## Three Dimensions

Flat shapes such as squares and octagons have two dimensions and can be easily drawn on paper.

Solids objects such as cubes and prisms occur in three dimensions and are difficult to draw on paper.

Three examples of such solids are shown below.

 cuboid triangular prism square-based pyramid Solids such as these can be described by the number of faces, edges and vertices they have. A face is a flat surfaceAn edge is where two faces meetA vertex is a point or corner 12 edges 9 edges 8 edges 6 faces 5 faces 5 faces 8 vertices 6 vertices 5 vertices

### Nets

A net is a pattern in two dimensions which, when cut out and folded, will make a solid figure.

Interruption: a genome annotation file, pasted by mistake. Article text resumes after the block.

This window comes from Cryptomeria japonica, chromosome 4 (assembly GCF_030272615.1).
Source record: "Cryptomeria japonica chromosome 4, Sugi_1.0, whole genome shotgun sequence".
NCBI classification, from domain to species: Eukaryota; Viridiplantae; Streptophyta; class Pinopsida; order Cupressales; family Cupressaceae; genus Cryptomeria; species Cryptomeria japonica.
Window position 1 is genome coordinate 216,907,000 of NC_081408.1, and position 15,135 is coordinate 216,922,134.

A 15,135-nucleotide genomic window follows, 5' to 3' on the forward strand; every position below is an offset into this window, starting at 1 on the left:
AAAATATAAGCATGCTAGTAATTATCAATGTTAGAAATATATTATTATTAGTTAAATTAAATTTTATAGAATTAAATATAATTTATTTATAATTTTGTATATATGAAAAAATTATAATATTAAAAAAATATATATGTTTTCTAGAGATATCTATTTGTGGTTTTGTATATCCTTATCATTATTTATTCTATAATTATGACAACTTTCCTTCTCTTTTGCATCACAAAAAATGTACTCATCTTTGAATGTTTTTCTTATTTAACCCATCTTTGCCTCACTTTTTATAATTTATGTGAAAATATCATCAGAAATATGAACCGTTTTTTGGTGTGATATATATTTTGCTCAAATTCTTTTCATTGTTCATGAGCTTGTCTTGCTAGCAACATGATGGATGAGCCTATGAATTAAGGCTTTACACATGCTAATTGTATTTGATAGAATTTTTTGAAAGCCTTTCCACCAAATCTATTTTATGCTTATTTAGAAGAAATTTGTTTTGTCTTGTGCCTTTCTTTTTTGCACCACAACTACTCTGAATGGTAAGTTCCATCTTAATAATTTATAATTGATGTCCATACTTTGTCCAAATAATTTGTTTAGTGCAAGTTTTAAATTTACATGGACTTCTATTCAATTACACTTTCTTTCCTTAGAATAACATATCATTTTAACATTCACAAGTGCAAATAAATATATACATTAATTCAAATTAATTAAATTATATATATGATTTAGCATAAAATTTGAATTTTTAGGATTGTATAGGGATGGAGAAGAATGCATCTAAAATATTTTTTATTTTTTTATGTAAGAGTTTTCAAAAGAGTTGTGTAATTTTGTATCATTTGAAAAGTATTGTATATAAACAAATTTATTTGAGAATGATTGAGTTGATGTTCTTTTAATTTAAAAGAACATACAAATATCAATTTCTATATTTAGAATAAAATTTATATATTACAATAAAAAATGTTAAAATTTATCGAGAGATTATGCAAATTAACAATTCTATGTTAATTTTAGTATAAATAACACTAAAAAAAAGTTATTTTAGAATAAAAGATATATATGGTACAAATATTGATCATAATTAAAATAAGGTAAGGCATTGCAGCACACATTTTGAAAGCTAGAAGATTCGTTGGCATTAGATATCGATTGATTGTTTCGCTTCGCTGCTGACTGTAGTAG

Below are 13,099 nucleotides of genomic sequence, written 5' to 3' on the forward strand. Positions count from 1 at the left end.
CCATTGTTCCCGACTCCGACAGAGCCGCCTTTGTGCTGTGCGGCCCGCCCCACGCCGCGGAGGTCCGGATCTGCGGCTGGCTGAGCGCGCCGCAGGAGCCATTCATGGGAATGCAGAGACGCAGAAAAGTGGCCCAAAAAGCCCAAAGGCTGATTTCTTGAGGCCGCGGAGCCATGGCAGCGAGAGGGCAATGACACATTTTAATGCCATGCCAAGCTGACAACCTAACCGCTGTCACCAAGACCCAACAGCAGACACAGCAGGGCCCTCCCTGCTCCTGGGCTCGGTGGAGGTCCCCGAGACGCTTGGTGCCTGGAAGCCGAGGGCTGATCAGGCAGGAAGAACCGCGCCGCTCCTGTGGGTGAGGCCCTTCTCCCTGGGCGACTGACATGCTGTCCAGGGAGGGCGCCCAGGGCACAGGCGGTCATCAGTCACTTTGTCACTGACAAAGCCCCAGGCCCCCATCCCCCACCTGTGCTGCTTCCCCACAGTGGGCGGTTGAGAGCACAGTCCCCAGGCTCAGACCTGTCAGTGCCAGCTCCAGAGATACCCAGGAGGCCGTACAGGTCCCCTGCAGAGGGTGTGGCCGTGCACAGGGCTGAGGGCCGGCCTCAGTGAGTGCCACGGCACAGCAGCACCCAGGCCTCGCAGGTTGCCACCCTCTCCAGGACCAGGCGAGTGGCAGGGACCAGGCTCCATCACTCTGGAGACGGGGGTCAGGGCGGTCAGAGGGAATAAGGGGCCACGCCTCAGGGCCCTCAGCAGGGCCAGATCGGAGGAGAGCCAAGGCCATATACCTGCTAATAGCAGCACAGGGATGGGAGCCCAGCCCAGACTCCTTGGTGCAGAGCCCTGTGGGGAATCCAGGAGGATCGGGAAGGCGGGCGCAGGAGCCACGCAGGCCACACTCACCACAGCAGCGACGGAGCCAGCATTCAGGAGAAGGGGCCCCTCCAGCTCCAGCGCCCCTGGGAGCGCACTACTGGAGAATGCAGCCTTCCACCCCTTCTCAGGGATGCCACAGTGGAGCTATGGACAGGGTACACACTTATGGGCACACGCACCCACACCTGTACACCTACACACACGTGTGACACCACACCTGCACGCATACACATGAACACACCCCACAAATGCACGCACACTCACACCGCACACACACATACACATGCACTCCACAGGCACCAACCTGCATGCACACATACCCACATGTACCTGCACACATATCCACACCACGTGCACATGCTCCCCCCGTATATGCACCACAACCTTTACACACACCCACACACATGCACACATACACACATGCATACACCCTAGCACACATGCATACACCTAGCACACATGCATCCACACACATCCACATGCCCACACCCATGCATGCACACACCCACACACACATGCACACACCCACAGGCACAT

Cuboid Net of a cuboid Pyramid Net of a pyramid

### Views of Solids

Solids can be viewed from top, front, back and sides.

 For a triangular prism View from top View from front View from back View from side

### Isometric drawings

Isometric graph paper, which is made up of triangles, instead of the usual squares, can be used to draw views of three dimensional objects. All of the dots on isometric paper are the same distance apart.

e.g. An isometric drawing of the cuboid is shown below.